Mormon Inquiry

Mormon Inquiry

A reporter’s account of an LDS Sunday service

It is always helpful to try and see yourself through someone else’s eyes. So it’s worthwhile to read a British journalist’s account of attending an LDS Sunday meeting (a monthly testimony meeting, not the usual weekly sacrament meeting) at the Hyde Park Ward in London. It appears to be one in a series of similar visits to various denominations. The tone is balanced, although the journalist doesn’t try very hard to hide his general disdain for religion. That’s okay — I don’t try very hard to hide my general disdain for journalists.

Anyway, here are a few things the reporter noticed during his visit (quotations in italics) with my comments.


  • The chapel is bright, modern and completely unadorned. … There’s a marked low-church sensibility. Yes, it’s easy to forget how “completely unadorned” LDS chapels are until you visit a few other churches in your neighborhood.
  • The bishop and priests, in suits, greet many of the congregation personally as they walk to take their places at the front. I have visited a variety of other denominations (in the US) and the pastors generally greet congregants before the meeting and visit with them after the meeting. So I’m guessing this sense of surprise that Mormons weren’t cold and aloof reflects British expectations about how church officials are “supposed” to act.
  • The service kicks off with the opening hymn, “Because I have been given much”. It’s a typical ploddy, churchy tune, and for a moment this could be any Christian service – except that, oddly, we don’t stand up to sing. Yeah, typically people sing “churchy tunes” in church. It’s church, not the pub or a football match.

I can think of a couple of distinctive features of LDS meetings that might be added to the list. The three-hour block. The Sunday meeting marathon certainly deserves comment (the reporter apparently did not choose to stay for Sunday School and priesthood meeting). And I for one am proud of LDS parking lots, ample free parking being one of the few aspects of the American Dream that is not threatened by the present economic crisis.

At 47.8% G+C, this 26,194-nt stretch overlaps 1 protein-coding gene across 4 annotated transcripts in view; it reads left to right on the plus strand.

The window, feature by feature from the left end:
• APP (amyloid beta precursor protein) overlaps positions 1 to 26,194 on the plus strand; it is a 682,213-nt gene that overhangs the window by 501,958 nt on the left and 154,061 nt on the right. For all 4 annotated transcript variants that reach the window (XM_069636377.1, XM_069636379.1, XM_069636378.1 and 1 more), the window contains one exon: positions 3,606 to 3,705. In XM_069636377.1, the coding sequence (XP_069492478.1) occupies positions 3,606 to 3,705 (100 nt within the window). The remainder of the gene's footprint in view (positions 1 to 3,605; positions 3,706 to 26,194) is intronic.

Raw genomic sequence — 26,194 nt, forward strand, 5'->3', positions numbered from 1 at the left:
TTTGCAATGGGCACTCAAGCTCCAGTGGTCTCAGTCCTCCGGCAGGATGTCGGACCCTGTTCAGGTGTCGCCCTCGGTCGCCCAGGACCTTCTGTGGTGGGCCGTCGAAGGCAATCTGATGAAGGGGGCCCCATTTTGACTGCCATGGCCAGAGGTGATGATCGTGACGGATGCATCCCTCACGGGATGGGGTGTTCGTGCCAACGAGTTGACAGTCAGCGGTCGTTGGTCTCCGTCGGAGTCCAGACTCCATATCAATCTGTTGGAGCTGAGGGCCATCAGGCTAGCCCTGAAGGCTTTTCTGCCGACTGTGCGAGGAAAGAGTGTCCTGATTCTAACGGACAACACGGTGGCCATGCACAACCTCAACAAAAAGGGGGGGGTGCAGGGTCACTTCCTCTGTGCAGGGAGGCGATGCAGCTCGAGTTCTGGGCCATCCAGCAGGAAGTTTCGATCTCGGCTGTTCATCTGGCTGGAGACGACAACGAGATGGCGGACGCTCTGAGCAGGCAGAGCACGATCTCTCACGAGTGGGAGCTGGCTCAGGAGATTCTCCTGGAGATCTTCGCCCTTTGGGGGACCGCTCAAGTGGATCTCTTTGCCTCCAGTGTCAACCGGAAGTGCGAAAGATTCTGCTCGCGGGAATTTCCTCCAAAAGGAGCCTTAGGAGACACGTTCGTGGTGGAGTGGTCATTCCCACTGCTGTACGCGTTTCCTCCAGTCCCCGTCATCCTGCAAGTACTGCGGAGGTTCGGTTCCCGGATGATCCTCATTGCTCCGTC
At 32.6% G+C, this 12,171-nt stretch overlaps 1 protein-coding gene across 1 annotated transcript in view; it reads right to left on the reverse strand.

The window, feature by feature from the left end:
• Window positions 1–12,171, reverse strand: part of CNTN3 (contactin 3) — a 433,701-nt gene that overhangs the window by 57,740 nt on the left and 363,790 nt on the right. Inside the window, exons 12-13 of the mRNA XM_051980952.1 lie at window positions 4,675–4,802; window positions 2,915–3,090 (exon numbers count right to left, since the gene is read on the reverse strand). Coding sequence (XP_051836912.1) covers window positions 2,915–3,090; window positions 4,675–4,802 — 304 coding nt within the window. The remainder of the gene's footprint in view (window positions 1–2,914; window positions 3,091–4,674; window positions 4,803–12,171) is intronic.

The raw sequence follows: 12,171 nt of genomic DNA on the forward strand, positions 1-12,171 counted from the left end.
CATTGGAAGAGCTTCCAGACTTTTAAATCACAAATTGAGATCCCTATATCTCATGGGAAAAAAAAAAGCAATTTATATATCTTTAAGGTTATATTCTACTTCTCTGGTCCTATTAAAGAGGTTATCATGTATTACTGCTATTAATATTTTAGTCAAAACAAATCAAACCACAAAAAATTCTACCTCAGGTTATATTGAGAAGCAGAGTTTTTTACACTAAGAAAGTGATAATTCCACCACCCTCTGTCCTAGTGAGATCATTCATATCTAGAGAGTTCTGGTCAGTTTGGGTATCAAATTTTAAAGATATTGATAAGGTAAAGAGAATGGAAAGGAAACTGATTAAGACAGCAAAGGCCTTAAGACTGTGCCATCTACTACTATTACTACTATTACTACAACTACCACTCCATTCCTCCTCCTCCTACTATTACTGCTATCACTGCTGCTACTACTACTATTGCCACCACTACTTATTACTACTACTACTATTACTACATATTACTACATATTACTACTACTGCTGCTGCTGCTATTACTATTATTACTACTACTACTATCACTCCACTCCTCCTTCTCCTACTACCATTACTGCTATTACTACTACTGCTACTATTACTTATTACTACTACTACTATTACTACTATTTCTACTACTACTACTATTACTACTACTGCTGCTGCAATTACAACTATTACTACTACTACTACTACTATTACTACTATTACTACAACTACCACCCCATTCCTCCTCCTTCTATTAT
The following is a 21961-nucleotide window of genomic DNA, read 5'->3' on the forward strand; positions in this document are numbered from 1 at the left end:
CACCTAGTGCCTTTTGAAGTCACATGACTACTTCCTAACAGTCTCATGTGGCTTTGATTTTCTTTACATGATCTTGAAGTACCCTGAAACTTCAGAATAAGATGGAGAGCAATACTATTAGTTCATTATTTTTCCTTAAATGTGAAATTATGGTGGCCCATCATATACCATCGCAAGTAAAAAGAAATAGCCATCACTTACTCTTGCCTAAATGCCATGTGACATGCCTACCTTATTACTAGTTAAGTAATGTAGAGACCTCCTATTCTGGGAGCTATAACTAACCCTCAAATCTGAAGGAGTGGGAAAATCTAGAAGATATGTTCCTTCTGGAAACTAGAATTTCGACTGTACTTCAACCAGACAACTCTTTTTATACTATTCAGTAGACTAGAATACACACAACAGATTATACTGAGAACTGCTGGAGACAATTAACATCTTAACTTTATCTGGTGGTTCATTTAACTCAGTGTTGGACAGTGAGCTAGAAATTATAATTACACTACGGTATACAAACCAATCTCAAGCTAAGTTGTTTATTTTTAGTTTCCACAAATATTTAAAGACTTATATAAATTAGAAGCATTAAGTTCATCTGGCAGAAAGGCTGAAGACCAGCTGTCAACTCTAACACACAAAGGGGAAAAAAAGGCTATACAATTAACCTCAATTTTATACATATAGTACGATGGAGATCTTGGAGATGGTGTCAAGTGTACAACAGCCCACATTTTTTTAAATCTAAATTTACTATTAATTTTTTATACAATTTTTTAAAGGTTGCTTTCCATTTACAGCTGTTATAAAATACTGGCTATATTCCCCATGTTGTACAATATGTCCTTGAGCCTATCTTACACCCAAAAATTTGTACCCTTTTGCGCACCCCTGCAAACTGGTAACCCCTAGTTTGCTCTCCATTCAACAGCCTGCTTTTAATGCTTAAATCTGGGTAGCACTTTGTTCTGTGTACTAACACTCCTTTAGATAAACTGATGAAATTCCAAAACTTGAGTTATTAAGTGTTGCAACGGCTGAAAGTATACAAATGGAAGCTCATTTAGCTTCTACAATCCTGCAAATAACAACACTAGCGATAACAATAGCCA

Anything else visitors (or regular attendees) find distinctive about LDS meetings or chpaels?

Comments read comments(12)
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posted February 13, 2009 at 12:42 pm

I just find it fascinating that the reporter (and the following commentators) continue to treat Mormonism as some fringe with the likes of the aloof Amish. I am not one to believe that it will expand beyond an insignificant population compared to other religions. Yet, there are believing Mormons in every walk of life in many neighborhoods across the globe – especially England.
Right now my mind is turning over why that perception is so blatantly against the reality. The same thing is happening with the whole California prop8 situation where Mormons are portrayed as outsiders from Utah. It is as if you push hard enough those “prop8 supporting Mormons” can be sent “back home.” Fascinating considering that last I remember there is a close number of Mormons in California as in Utah. Perhaps you could say Mormonism is here to stay because as a silent minority no one realized they are here.

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Your Name

posted February 13, 2009 at 3:41 pm

In protestant churches, I’ve noticed that they do not partake of the sacrament (they may call it Lord’s Supper) every week, nor do they use water in the rite. This may depend upon the denomination or the clergy.
Most protestant churches that I’ve attended also have what is called an “invitational hymn” at the close so that those that feel compelled may come forward and “be saved”.
Just my experience.